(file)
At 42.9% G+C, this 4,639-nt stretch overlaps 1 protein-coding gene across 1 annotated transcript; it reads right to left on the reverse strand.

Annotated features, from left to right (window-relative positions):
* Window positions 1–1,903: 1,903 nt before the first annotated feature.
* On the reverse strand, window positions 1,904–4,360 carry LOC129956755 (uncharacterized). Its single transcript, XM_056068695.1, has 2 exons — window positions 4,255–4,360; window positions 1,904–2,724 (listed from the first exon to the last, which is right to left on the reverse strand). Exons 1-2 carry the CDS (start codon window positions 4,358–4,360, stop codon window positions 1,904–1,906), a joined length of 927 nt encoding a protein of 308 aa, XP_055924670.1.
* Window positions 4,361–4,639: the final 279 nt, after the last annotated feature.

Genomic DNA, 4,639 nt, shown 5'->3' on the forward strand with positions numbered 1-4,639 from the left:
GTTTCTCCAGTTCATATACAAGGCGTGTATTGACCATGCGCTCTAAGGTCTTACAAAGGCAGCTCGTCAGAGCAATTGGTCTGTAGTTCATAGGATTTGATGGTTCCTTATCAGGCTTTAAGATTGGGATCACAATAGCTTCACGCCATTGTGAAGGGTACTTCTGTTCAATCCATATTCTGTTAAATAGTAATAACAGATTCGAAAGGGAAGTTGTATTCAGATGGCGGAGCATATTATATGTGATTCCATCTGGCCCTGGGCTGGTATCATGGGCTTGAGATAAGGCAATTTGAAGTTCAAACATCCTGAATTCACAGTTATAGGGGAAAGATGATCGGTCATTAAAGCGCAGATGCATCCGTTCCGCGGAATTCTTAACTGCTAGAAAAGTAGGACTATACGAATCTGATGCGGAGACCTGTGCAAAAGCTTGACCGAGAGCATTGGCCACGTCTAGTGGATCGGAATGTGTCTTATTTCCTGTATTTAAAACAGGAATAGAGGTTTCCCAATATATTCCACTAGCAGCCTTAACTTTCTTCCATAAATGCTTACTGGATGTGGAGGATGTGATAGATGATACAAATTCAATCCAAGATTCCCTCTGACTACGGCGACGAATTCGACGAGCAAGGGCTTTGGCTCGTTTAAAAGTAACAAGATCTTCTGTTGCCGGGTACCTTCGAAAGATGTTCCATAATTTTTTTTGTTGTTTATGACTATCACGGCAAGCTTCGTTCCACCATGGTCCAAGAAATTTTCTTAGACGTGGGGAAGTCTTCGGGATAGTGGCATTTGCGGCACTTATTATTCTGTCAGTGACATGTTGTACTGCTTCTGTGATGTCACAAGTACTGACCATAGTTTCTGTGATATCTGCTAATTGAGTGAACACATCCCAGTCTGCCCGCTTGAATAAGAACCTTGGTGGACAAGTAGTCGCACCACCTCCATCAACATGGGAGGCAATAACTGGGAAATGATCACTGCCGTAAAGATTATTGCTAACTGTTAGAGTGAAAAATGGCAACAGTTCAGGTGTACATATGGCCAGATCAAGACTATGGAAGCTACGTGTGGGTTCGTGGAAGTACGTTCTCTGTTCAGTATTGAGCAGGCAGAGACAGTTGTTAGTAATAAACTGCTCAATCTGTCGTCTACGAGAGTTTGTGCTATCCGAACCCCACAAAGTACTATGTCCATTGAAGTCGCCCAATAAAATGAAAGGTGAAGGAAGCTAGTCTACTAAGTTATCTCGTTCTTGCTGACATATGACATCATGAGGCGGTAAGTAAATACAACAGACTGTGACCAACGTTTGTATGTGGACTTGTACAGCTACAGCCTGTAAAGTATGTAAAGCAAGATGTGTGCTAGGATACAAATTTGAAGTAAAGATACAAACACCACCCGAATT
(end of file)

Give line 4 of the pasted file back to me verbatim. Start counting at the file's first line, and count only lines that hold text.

* On the reverse strand, window positions 1,904–4,360 carry LOC129956755 (uncharacterized). Its single transcript, XM_056068695.1, has 2 exons — window positions 4,255–4,360; window positions 1,904–2,724 (listed from the first exon to the last, which is right to left on the reverse strand). Exons 1-2 carry the CDS (start codon window positions 4,358–4,360, stop codon window positions 1,904–1,906), a joined length of 927 nt encoding a protein of 308 aa, XP_055924670.1.